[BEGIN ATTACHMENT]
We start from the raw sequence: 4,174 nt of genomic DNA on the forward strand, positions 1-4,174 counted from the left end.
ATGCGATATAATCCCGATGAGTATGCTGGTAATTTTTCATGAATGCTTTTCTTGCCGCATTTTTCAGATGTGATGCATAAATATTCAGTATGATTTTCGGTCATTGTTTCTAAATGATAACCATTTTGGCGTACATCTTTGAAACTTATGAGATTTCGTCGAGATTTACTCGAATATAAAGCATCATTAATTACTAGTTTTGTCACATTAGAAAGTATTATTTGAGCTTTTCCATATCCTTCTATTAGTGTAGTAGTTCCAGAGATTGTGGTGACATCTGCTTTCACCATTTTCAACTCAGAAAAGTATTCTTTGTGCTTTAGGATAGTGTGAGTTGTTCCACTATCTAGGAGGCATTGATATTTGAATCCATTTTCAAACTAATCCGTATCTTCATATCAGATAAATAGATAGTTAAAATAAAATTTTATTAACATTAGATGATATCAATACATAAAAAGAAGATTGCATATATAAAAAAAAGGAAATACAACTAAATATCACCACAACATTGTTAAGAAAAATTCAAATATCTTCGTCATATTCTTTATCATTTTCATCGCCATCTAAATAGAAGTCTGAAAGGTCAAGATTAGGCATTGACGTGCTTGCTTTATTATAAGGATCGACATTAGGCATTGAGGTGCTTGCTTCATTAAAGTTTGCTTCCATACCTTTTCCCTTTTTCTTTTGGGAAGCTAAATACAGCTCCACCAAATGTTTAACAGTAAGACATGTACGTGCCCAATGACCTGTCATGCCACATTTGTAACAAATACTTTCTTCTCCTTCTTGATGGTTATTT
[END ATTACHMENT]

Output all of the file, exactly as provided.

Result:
We start from the raw sequence: 4,174 nt of genomic DNA on the forward strand, positions 1-4,174 counted from the left end.
ATGCGATATAATCCCGATGAGTATGCTGGTAATTTTTCATGAATGCTTTTCTTGCCGCATTTTTCAGATGTGATGCATAAATATTCAGTATGATTTTCGGTCATTGTTTCTAAATGATAACCATTTTGGCGTACATCTTTGAAACTTATGAGATTTCGTCGAGATTTACTCGAATATAAAGCATCATTAATTACTAGTTTTGTCACATTAGAAAGTATTATTTGAGCTTTTCCATATCCTTCTATTAGTGTAGTAGTTCCAGAGATTGTGGTGACATCTGCTTTCACCATTTTCAACTCAGAAAAGTATTCTTTGTGCTTTAGGATAGTGTGAGTTGTTCCACTATCTAGGAGGCATTGATATTTGAATCCATTTTCAAACTAATCCGTATCTTCATATCAGATAAATAGATAGTTAAAATAAAATTTTATTAACATTAGATGATATCAATACATAAAAAGAAGATTGCATATATAAAAAAAAGGAAATACAACTAAATATCACCACAACATTGTTAAGAAAAATTCAAATATCTTCGTCATATTCTTTATCATTTTCATCGCCATCTAAATAGAAGTCTGAAAGGTCAAGATTAGGCATTGACGTGCTTGCTTTATTATAAGGATCGACATTAGGCATTGAGGTGCTTGCTTCATTAAAGTTTGCTTCCATACCTTTTCCCTTTTTCTTTTGGGAAGCTAAATACAGCTCCACCAAATGTTTAACAGTAAGACATGTACGTGCCCAATGACCTGTCATGCCACATTTGTAACAAATACTTTCTTCTCCTTCTTGATGGTTATTT